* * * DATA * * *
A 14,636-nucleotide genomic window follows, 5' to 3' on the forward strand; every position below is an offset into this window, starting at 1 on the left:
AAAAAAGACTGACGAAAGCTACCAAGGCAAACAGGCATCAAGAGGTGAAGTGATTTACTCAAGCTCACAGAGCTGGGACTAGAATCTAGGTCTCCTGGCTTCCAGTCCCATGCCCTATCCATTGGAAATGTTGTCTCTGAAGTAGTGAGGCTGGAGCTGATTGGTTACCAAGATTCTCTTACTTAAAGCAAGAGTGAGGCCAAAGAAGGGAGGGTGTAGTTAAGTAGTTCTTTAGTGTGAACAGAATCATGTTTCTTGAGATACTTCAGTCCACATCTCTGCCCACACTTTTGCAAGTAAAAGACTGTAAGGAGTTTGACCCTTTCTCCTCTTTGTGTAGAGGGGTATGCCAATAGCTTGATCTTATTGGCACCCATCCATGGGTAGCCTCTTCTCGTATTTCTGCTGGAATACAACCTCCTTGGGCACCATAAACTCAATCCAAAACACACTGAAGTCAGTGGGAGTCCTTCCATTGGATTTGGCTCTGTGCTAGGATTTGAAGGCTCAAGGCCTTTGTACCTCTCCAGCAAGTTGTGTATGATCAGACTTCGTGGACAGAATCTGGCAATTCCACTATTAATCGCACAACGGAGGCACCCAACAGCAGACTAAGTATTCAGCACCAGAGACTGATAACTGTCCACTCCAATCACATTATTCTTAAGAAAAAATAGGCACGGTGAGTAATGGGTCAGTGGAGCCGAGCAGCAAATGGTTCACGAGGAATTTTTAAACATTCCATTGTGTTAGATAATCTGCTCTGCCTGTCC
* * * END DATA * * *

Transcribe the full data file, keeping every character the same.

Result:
A 14,636-nucleotide genomic window follows, 5' to 3' on the forward strand; every position below is an offset into this window, starting at 1 on the left:
AAAAAAGACTGACGAAAGCTACCAAGGCAAACAGGCATCAAGAGGTGAAGTGATTTACTCAAGCTCACAGAGCTGGGACTAGAATCTAGGTCTCCTGGCTTCCAGTCCCATGCCCTATCCATTGGAAATGTTGTCTCTGAAGTAGTGAGGCTGGAGCTGATTGGTTACCAAGATTCTCTTACTTAAAGCAAGAGTGAGGCCAAAGAAGGGAGGGTGTAGTTAAGTAGTTCTTTAGTGTGAACAGAATCATGTTTCTTGAGATACTTCAGTCCACATCTCTGCCCACACTTTTGCAAGTAAAAGACTGTAAGGAGTTTGACCCTTTCTCCTCTTTGTGTAGAGGGGTATGCCAATAGCTTGATCTTATTGGCACCCATCCATGGGTAGCCTCTTCTCGTATTTCTGCTGGAATACAACCTCCTTGGGCACCATAAACTCAATCCAAAACACACTGAAGTCAGTGGGAGTCCTTCCATTGGATTTGGCTCTGTGCTAGGATTTGAAGGCTCAAGGCCTTTGTACCTCTCCAGCAAGTTGTGTATGATCAGACTTCGTGGACAGAATCTGGCAATTCCACTATTAATCGCACAACGGAGGCACCCAACAGCAGACTAAGTATTCAGCACCAGAGACTGATAACTGTCCACTCCAATCACATTATTCTTAAGAAAAAATAGGCACGGTGAGTAATGGGTCAGTGGAGCCGAGCAGCAAATGGTTCACGAGGAATTTTTAAACATTCCATTGTGTTAGATAATCTGCTCTGCCTGTCC